Halloween is creeping up on us. With my daughters grown, you would think my costume-making days were behind me. But, no, I have to think up costumes for an annual neighborhood party, and then I have to convince my reticent husband, Si, to actually wear one. If his costume could be blue jeans and a button down cotton plaid shirt, I can guarantee that he would follow me anywhere. But if I want to talk him into anything other than his daily “go to” uniform, it’s time for an action plan.
Last year we went to the party as crabbers from the TV show, Deadliest Catch. How did we do this, you wonder? I dusted off yellow, foul-weather overalls and slickers from our sailing days, bought T-shirts printed with “Captain” and “First Mate” from West Marine (…made him wear the “First Mate” over his cotton plaid shirt…), and tacked on tangled blue string fish netting and plastic crabs out of the black metal lobster pot that holds our seafood dinner decorations.
So been there, wore that, and now what will we be this year? At our age, Adam and Eve is a really bad idea, the pinnacle of over-sharing and you just can’t count on good weather.
I am also too old to be the fair Princess Buttercup and make Si be Wesley, a.k.a. the Dread Pirate Roberts, from my favorite movie, The Princess Bride. I do deserve credit, though, for training him to say, “As you wish” each time I call out, “Farm Boy” from a warm bathtub, waiting for him to bring me my fresh towel. So perhaps we’ll just have to leave the fantasy at that…
Surfing the web for suggestions, I briefly considered the combination of dog and owner. But with a collar and a leash, people might think we off to the Folsom Street bondage fair in the San Francisco – a bit kinky by Alameda standards.
I could recycle our 1981 costumes, when Si was the big-eared Prince Charles and I was the bashful, 19-year-old Lady Diana Spencer, but the way their fairytale played out, it’s just too heartbreaking. And, honestly, I just can’t bring myself to let Si be Charles and go dressed as Camilla. (Way too scary a costume for me, even if it is Halloween…)
Brad Pitt and Angelina Jolie might work, but we would have to borrow several small children for the evening. Also, I am the polar opposite of tall, dark and lanky, so Si would have to get some tattoos and cross-dress as Angelina for it to work.
Searching the dusty cobwebbed corners of my memory for inspiration, I remember my cool eighth grade teacher showing up to school 8 ½ months pregnant in a green Girl Scout’s uniform with a sash that said, “Be Prepared.” (She was inspired by a 1969 poster — a not-so-subtle commercial for contraceptives.) The school administration didn’t appreciate her sense of humor, maybe because of the Girl Scout defamation lawsuit over the poster, but I still think it’s one of the best Halloween costumes I’ve ever seen.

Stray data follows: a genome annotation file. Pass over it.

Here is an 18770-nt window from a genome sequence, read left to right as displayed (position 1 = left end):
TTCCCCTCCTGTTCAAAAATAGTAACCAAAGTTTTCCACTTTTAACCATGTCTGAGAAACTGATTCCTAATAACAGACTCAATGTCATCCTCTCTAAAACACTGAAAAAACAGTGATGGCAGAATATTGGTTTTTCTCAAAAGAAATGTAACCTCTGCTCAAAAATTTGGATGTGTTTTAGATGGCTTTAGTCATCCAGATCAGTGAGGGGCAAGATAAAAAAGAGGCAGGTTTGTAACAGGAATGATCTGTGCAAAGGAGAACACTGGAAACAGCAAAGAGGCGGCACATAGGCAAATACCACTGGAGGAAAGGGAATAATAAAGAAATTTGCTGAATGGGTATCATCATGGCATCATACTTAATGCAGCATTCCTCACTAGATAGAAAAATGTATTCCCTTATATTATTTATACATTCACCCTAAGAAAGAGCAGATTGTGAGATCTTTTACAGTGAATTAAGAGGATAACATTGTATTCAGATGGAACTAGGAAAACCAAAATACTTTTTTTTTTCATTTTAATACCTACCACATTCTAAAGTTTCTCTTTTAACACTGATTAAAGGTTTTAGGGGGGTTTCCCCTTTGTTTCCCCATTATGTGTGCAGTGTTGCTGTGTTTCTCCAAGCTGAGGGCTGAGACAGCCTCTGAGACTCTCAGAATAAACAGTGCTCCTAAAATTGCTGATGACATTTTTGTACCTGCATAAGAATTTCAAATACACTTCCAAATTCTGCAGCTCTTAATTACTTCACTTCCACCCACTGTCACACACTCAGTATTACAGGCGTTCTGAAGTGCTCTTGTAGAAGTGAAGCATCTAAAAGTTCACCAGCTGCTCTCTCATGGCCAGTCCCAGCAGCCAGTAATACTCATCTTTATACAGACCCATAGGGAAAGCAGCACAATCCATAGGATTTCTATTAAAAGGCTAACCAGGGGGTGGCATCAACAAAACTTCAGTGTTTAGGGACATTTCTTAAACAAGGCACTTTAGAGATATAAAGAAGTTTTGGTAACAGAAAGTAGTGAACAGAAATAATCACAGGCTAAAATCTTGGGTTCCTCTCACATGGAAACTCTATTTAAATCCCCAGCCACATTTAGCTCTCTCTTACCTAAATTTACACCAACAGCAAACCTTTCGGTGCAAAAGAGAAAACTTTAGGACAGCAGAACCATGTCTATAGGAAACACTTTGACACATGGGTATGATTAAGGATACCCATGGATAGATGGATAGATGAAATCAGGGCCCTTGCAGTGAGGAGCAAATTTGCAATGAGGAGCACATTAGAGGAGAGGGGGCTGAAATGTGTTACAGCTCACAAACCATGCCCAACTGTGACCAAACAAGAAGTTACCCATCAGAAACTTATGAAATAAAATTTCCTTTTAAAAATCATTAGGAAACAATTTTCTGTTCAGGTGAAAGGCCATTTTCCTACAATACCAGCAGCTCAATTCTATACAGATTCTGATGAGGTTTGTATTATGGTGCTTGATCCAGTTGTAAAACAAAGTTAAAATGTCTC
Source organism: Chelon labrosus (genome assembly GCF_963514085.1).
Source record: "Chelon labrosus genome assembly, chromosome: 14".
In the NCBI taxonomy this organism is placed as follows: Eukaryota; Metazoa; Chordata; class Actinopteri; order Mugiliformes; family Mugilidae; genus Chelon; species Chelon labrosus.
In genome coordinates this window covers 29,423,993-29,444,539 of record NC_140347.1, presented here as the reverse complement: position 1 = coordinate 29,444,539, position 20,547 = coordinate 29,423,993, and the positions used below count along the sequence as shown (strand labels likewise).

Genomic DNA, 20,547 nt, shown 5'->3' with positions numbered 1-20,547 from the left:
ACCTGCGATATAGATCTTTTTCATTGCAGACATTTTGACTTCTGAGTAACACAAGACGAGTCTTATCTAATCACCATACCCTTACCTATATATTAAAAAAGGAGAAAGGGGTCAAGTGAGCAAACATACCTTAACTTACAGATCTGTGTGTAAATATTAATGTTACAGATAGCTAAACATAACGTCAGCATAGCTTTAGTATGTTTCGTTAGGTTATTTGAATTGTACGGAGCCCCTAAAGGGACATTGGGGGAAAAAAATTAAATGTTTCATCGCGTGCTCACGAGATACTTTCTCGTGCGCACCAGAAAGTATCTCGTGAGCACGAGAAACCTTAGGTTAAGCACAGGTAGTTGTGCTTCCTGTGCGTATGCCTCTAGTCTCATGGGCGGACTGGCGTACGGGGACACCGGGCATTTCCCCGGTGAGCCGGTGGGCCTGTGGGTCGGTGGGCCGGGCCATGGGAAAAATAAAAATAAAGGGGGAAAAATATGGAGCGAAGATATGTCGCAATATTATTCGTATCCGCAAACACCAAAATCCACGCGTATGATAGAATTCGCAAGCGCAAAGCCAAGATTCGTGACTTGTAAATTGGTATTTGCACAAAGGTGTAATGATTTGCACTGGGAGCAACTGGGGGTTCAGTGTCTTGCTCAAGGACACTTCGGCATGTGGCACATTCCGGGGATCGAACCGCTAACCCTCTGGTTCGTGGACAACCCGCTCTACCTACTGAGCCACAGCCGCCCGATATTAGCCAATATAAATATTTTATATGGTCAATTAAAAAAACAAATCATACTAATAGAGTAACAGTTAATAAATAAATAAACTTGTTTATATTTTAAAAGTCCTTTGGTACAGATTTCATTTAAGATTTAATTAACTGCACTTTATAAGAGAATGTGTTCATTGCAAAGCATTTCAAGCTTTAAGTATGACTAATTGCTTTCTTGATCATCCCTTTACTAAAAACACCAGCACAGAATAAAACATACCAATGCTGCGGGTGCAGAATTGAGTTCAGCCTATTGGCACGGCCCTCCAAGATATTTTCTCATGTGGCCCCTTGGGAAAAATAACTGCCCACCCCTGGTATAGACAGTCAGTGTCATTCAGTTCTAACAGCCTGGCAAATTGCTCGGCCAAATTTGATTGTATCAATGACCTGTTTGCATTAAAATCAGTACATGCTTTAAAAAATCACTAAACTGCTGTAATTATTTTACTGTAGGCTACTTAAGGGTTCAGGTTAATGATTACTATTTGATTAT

Not having a green uniform in my closet and being far too proud of my weight loss to have anyone falsely accuse me of being pregnant, it was back to the costume drawing board. I brought it up at our family dinner table when our girls and their childhood friend, Christina, were over recently. We reminisced about Halloweens past — haunted houses with wet toilet paper guts, peeled grape eyeballs, cold spaghetti brains, and undrinkable bodily fluids made from tepid tap water and the contents of random jars in our spice cabinet.
Christina’s favorite costume was the year she went as a bag of Jelly Bellies. Her mother surrounded her with multicolored balloons in a large, clear plastic bag. Emily said her favorite was from about fifteen years ago when “I made her” a Beanie Baby ladybug costume. I had to confess that I just made the cardboard “Ty” hang tag. My friend, Ann, had sewed the ladybug costume for her daughter, Molly, the previous Halloween. (Some of the best advice I ever received was, “Never learn to sew, and if you know how to sew, never tell anyone!”) Thank you, Ann, for making me look so good in my daughter’s eyes.
Other than a blue felt crayon and a gray converted pajama Eeyore costume, I never sewed a Halloween costume for either girl. I have a picture of Emily in one of Sarah’s castoff pink ballet costumes against a tree trunk in Franklin Park. I added a pair of sheer white wings, and she was a woodland fairy straight out of Shakespeare’s Midsummer Night’s Dream. I did hand “puffy-paint” each individual bead on a Pocahontas outfit, though, which was a labor of love.
As the girls aged, they were flower children with tie dyed T-shirts, or Romanian gypsies with flowing skirts. Sarah, our bio-geoscientist, was once Jody Foster from her favorite movie, Contact. Her costume consisted of jeans, a T-shirt and old style headphones.
Si asked one of his customers — the mother of two young girls — if they had decided what to be yet. She said, “Yes, but I won’t make their costumes until a week before in case they change their minds.” (That mother is smart. I can’t tell you how many times I had a game plan for a daughter’s costume, only to have her change her mind the night before the St. Joseph’s Elementary School Halloween parade.)
So what did I finally decide we will be for Halloween this year? I would tell you, but it’s a classified secret. That, and I don’t want to give Si an opportunity to change our minds.